BOYISH - WHATSHISNAME
WE ARE: THE GUARD: Hey India and Claire! Thanks so much for chatting with us. As 2021 enters full swing, what's on the horizon for this year in the world of Boyish?
BOYISH: We are releasing a four song EP in May called We're All Gonna Die, But Here's My Contribution. We hope to be playing shows come this summer and writing some more music!
WE ARE: THE GUARD: We love "whatshisname!" Can you tell us about the process of writing and recording this song?
BOYISH: We started writing “whatshisname” in June last year about Claire's pandemic landscaping job. India came to Minneapolis in July and we started piecing it all together, and had a lot of fun sampling different sounds from around Claire's house, like a paper bag, a kids Casio piano. We recorded the guitars and vocals in Claire's bedroom. We really tried to play around with the production so it felt just as manic and scattered as the song.
WATG: Can you share any stories about creating the music video?
BOYISH: Our friend Eli Edwards directed and edited it. We filmed it the day before a massive 2 day snowstorm blew into New York City so it was freezing outside. We stuffed our shirts and shoes with hand warmers and you can see in the video as we progressively get colder and colder. We recorded it out at some park in Bushwick thinking that since it was so cold no one would be there, but one of the best moments of the shoot was after we finished a take against some brick wall we turned around and there were six kids just watching us with the most disgusted looks on their faces.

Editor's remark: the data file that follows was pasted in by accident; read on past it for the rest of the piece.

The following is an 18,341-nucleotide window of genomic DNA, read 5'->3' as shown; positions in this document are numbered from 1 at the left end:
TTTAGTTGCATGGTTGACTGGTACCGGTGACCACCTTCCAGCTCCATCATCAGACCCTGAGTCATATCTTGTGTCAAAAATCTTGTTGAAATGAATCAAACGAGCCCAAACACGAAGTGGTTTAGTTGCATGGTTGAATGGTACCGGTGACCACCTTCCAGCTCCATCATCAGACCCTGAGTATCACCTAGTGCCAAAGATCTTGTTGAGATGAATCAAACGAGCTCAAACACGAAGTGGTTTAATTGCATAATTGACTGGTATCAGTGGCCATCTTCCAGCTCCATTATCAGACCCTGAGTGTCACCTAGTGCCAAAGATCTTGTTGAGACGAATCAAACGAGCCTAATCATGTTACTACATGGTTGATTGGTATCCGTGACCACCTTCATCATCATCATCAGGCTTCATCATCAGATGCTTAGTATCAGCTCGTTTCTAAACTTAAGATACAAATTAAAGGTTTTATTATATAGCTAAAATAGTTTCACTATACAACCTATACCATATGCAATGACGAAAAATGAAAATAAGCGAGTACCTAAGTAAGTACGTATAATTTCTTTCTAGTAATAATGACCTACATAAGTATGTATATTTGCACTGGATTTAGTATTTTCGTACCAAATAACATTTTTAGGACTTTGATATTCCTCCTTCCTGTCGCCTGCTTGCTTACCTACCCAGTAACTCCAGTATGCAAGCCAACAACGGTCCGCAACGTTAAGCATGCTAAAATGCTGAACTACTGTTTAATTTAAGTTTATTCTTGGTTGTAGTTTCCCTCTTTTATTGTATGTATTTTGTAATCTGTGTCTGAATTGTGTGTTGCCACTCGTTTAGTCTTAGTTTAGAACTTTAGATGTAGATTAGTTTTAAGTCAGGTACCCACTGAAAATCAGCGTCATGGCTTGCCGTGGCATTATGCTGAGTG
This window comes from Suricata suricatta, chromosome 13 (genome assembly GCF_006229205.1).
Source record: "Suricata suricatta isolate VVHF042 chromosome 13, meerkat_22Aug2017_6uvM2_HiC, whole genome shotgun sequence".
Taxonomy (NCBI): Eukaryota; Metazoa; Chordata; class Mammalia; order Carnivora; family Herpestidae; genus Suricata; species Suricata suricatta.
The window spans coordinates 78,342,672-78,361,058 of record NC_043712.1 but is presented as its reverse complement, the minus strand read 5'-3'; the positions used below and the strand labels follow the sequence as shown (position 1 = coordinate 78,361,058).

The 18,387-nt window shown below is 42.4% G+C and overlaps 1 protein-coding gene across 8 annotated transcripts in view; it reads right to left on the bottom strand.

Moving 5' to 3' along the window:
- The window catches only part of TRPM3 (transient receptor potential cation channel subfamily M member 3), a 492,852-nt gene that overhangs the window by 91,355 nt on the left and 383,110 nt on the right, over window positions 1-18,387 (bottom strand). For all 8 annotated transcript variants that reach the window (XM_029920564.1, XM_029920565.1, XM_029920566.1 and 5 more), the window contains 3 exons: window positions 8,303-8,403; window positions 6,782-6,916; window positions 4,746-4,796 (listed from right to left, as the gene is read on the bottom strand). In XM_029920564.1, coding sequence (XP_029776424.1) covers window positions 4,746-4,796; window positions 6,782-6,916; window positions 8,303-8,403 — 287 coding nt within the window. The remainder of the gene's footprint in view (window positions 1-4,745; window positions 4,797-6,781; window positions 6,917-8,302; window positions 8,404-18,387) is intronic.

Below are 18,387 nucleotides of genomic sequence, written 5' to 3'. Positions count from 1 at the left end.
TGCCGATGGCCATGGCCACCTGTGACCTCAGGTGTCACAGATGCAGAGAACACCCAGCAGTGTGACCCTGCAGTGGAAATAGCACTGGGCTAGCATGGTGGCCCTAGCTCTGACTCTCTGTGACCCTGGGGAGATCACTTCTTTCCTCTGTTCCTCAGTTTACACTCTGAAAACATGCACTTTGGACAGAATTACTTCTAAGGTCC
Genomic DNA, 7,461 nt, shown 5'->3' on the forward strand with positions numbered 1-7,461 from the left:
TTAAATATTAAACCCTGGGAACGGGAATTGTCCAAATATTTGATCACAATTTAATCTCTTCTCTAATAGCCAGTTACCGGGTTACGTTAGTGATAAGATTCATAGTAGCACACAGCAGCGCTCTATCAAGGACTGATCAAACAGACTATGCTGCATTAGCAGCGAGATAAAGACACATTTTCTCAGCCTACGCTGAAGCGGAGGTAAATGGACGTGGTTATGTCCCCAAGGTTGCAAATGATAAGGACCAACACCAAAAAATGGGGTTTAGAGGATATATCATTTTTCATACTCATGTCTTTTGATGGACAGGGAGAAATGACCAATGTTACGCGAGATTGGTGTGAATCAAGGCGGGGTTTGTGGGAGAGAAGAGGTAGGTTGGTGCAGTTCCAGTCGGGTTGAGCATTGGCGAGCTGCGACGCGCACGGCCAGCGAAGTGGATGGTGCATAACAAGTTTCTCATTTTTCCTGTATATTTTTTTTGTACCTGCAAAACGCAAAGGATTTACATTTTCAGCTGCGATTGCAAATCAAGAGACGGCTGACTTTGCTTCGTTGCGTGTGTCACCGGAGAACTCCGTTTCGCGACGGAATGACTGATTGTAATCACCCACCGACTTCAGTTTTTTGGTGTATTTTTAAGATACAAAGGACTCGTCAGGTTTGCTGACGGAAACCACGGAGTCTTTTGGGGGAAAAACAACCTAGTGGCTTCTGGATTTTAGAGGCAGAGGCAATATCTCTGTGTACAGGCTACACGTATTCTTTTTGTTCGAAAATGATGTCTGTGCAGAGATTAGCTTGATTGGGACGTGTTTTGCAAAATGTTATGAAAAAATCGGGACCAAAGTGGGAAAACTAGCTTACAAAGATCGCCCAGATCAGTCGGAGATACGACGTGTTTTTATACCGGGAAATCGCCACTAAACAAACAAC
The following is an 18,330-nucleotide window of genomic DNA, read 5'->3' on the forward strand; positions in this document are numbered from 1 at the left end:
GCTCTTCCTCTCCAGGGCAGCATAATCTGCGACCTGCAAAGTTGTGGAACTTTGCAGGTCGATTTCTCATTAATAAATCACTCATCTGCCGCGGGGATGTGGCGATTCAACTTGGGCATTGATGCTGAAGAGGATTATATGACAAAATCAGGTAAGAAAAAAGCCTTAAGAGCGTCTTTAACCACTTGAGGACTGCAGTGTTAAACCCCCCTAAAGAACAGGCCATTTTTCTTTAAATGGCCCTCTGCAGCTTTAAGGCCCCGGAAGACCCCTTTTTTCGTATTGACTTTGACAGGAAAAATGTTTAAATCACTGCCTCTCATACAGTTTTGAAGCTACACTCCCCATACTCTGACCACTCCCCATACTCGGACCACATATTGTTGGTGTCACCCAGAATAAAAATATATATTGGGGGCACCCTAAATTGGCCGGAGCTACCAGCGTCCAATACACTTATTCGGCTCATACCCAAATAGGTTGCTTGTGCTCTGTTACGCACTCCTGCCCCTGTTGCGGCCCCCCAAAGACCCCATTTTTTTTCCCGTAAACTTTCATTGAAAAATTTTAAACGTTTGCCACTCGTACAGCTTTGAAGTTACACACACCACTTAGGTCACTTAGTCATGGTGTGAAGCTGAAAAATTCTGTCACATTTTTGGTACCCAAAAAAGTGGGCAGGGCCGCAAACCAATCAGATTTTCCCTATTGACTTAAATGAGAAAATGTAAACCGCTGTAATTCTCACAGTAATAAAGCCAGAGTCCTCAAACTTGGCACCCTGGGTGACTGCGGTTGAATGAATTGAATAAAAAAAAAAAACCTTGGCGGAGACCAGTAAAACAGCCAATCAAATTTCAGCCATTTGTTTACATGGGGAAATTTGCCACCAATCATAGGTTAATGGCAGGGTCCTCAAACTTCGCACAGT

WATG: How did you two meet?
BOYISH: We met at college our Freshman year when India was auditioning for a songwriting showcase and needed a guitar player.
WATG: Can you walk us through the journey of creating music together?
BOYISH: We usually start songs separately, and then when either of us get stuck we bring it to the other person. We're usually always on the same page surprisingly and visions for a song end up lining up. We also tend to start with just a bad logic drum track and play along to it until something comes out.
WATG: What are you listening to right now?
BOYISH: Always listening to Phoebe Bridgers. Also love Spill Tab, Wallice, Ella Jane, everything they do is so cool. Arlo Parks' last album was amazing. And also the Twilight Saga Complete Soundtrack.
WATG: Do you have a secret talent or hobby that people might not know about?
CLAIRE: I am not a great driver, but I have a hidden ability of being able to operate a lot of different vehicles. I have driven forklifts and bobcat skid loaders for work, and I love driving boats and jet skis, and one day would love to drive an RV.
INDIA: I am super strong.
Boyish’s music is available on all streaming platforms.
Jess Grant is a frustrated writer hailing from London, England. When she isn't tasked with disentangling her thoughts from her brain and putting them on paper, Jess can generally be found listening to The Beatles, or cooking vegetarian food.